London penetration depth


In superconductors, the London penetration depth (usually denoted as or ) characterizes the distance to which a magnetic field penetrates into a superconductor and becomes equal to times that of the magnetic field at the surface of the superconductor.[1] Typical values of λL range from 50 to 500 nm. It was first derived by Geertruida de Haas-Lorentz in 1925, and later by Fritz and Heinz London in their London equations (1935).[2]

The London penetration depth results from considering the London equation and Ampère's circuital law.[1] If one considers a superconducting half-space, i.e. superconducting for x>0, and weak external magnetic field B0 applied along z direction in the empty space x<0, then inside the superconductor the magnetic field is given by[1] can be seen as the distance across in which the magnetic field becomes times weaker. The form of is found by this method to be[1] for charge carriers of mass , number density and charge .

The penetration depth is determined by the superfluid density, which is an important quantity that determines Tc in high-temperature superconductors. If some superconductors have some node in their energy gap, the penetration depth at 0 K depends on magnetic field because superfluid density is changed by magnetic field and vice versa. So, accurate and precise measurements of the absolute value of penetration depth at 0 K are very important to understand the mechanism of high-temperature superconductivity.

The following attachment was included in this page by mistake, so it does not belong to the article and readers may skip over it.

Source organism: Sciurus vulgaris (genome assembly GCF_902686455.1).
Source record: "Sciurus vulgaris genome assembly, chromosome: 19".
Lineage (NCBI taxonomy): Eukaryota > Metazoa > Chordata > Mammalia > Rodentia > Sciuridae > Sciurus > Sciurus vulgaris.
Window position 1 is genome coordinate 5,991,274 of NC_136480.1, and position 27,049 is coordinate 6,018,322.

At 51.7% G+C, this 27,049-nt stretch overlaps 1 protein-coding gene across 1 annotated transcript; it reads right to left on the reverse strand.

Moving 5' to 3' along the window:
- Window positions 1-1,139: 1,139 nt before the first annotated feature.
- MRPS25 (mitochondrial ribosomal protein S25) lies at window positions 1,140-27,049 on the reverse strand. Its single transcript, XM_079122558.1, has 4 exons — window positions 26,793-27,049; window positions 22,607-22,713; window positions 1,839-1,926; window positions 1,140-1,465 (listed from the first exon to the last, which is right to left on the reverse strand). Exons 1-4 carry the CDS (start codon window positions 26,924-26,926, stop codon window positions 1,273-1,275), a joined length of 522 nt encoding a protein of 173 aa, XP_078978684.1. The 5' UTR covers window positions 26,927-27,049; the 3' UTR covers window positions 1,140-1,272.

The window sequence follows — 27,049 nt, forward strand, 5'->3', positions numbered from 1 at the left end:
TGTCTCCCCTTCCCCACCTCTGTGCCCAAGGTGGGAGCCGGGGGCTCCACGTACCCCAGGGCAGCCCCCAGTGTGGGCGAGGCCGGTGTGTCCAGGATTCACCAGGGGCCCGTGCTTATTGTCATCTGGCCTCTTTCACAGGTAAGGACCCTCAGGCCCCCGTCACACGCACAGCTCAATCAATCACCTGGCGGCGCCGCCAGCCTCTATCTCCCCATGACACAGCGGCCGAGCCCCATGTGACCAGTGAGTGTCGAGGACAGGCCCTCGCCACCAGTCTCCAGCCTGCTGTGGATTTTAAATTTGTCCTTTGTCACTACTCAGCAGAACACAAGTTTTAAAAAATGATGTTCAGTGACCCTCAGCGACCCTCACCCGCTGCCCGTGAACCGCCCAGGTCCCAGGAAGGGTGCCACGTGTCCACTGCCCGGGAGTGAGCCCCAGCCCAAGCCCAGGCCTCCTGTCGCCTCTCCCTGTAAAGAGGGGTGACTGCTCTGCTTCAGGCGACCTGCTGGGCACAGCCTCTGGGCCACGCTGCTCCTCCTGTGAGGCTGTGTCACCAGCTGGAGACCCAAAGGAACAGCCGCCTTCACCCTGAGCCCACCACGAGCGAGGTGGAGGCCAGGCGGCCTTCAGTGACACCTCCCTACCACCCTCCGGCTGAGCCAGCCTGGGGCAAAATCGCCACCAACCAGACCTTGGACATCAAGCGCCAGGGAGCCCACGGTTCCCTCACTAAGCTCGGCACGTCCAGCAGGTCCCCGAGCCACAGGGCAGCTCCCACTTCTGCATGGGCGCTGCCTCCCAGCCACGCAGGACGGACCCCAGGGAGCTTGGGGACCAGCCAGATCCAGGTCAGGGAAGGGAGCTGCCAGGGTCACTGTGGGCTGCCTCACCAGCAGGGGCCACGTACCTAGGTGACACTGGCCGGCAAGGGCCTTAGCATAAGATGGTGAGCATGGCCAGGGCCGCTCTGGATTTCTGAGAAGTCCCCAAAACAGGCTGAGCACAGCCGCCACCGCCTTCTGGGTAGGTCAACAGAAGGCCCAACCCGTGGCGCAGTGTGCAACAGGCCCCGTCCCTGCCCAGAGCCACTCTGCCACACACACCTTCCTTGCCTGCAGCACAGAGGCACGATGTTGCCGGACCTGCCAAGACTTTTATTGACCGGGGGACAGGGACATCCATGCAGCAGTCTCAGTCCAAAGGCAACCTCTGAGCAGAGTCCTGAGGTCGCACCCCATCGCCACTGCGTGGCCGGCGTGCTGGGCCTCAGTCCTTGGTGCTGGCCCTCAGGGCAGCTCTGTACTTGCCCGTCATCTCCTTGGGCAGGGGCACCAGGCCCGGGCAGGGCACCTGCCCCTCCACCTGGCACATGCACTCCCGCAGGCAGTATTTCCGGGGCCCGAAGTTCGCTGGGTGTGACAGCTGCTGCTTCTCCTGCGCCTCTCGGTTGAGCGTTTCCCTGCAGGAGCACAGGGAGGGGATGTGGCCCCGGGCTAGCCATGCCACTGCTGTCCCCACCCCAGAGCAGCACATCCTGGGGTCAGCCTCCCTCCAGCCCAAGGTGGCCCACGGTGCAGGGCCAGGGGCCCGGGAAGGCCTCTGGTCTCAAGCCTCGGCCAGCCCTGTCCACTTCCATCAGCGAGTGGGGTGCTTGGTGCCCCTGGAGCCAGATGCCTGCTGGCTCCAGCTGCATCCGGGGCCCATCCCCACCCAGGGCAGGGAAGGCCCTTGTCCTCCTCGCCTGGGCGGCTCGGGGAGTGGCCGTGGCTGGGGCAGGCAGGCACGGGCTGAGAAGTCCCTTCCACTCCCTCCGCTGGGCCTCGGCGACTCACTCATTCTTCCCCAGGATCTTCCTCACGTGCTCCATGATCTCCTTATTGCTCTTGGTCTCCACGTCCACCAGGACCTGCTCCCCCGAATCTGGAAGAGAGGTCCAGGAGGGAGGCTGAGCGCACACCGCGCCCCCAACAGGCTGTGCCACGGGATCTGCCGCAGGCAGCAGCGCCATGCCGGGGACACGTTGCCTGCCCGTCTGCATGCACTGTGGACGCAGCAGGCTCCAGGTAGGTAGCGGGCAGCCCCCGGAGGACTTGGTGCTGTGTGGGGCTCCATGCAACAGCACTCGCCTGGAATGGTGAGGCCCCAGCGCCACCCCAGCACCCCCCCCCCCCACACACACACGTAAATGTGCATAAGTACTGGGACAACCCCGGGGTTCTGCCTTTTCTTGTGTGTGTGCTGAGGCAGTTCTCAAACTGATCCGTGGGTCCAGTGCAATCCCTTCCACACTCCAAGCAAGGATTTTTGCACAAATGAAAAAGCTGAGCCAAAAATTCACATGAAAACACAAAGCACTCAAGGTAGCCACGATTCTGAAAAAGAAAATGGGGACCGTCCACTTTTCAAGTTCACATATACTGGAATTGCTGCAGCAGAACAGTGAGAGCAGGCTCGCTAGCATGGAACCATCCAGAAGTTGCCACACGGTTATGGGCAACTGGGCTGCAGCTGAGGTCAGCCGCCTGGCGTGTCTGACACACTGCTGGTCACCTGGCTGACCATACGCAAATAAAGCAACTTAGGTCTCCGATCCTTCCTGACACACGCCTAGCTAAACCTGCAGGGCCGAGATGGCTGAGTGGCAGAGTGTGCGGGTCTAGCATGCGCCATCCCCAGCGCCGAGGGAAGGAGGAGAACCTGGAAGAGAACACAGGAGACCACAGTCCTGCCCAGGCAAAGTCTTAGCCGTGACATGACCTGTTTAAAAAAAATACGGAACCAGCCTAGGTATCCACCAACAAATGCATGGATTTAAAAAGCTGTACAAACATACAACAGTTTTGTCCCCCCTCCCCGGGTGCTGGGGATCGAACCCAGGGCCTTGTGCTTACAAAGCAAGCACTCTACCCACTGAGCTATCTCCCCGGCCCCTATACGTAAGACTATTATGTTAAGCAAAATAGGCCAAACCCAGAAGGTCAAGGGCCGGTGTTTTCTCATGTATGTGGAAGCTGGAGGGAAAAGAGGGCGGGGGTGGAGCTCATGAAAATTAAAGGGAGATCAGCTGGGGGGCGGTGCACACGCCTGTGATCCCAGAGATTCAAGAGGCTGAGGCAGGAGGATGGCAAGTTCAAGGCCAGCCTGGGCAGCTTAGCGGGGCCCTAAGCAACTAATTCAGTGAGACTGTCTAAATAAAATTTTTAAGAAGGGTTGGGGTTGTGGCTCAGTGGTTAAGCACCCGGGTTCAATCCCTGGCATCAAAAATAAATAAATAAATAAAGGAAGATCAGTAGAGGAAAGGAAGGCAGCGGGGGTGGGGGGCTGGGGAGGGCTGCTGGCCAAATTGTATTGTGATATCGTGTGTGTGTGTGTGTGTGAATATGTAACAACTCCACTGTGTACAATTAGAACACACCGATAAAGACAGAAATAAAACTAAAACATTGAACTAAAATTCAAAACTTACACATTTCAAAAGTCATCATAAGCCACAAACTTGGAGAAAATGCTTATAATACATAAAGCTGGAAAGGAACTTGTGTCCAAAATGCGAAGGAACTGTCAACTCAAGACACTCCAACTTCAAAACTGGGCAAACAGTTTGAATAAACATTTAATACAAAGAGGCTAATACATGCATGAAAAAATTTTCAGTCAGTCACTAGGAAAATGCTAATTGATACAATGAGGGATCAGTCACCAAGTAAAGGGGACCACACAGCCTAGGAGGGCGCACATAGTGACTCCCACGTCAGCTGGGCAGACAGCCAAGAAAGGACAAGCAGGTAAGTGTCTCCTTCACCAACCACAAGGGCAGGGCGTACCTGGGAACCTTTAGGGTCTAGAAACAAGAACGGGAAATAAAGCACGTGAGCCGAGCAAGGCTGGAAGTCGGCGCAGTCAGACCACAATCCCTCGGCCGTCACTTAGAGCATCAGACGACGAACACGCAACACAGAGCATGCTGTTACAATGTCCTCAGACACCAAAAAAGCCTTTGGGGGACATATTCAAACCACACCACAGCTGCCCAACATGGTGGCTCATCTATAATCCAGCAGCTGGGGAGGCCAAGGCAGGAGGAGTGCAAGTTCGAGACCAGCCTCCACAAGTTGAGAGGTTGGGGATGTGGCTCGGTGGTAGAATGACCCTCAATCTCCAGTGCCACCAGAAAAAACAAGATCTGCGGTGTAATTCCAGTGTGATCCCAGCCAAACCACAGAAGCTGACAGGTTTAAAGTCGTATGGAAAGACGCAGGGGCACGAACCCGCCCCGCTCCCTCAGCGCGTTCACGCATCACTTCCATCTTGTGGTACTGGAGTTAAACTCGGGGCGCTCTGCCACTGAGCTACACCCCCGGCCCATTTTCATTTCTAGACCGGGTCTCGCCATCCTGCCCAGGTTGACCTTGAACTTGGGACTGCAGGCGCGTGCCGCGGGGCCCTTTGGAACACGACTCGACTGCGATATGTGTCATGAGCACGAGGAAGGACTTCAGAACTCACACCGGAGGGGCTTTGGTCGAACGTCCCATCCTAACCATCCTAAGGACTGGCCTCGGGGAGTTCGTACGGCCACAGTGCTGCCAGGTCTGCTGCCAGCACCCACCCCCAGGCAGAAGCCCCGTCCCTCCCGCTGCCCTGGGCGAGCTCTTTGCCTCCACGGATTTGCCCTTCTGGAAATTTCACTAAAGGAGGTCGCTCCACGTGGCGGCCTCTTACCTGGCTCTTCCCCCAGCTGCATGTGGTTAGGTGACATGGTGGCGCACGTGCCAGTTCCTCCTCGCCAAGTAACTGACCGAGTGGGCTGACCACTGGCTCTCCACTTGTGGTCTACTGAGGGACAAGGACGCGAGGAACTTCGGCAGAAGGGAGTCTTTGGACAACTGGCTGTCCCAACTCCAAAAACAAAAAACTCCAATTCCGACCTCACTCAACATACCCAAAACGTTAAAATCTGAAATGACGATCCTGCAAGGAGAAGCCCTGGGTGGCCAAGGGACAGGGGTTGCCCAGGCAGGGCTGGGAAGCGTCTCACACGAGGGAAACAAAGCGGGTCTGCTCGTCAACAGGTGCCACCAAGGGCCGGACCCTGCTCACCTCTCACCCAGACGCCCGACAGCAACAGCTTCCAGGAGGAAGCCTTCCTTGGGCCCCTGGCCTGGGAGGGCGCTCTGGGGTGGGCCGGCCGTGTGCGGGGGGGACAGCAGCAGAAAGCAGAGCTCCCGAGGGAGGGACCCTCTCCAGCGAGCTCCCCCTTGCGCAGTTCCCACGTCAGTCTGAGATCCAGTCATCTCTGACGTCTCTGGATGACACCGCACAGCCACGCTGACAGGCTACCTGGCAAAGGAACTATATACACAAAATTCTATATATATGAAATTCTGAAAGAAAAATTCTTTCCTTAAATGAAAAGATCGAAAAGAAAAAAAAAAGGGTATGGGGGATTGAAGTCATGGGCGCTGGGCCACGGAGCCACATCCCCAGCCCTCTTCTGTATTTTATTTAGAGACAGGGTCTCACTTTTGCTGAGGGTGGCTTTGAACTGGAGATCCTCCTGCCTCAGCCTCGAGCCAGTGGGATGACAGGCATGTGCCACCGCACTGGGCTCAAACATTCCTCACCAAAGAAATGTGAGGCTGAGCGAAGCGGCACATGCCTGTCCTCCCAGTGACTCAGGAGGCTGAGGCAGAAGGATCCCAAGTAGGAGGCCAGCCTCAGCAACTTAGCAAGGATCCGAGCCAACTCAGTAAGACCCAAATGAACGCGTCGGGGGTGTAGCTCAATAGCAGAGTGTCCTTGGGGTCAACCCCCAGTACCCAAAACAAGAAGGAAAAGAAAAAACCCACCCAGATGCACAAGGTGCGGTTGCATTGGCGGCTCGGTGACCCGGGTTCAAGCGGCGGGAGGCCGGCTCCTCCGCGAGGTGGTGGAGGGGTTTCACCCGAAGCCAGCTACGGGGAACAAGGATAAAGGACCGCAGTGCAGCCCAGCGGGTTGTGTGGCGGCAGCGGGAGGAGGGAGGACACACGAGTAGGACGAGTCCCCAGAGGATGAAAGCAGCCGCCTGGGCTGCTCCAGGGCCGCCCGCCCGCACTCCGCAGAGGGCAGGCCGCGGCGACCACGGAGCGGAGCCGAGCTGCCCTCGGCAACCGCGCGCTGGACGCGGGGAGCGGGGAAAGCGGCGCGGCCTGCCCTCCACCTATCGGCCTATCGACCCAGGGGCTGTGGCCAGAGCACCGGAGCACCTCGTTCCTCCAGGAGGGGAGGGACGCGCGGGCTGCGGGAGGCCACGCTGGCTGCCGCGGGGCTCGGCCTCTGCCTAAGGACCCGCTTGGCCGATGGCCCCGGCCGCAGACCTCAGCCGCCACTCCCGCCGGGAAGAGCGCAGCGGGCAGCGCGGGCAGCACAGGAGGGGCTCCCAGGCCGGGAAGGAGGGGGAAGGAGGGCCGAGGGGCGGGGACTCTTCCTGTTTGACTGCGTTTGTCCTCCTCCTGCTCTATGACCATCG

There are various experimental techniques to determine the London penetration depth, and in particular its temperature dependence. London penetration depth can be measured by muon spin spectroscopy when the superconductor does not have an intrinsic magnetic constitution. The penetration depth is directly converted from the depolarization rate of muon spin in relation which σ(T) is proportional to λ2(T). The shape of σ(T) is different with the kind of superconducting energy gap in temperature, so that this immediately indicates the shape of energy gap and gives some clues about the origin of superconductivity.


  1. ^ a b c d Kittel, Charles (2004). Introduction to Solid State Physics. John Wiley & Sons. pp. 273–278. ISBN 978-0-471-41526-8.
  2. ^ Fossheim, Kristian, and Asle Sudbø. Superconductivity: physics and applications. John Wiley & Sons, 2005.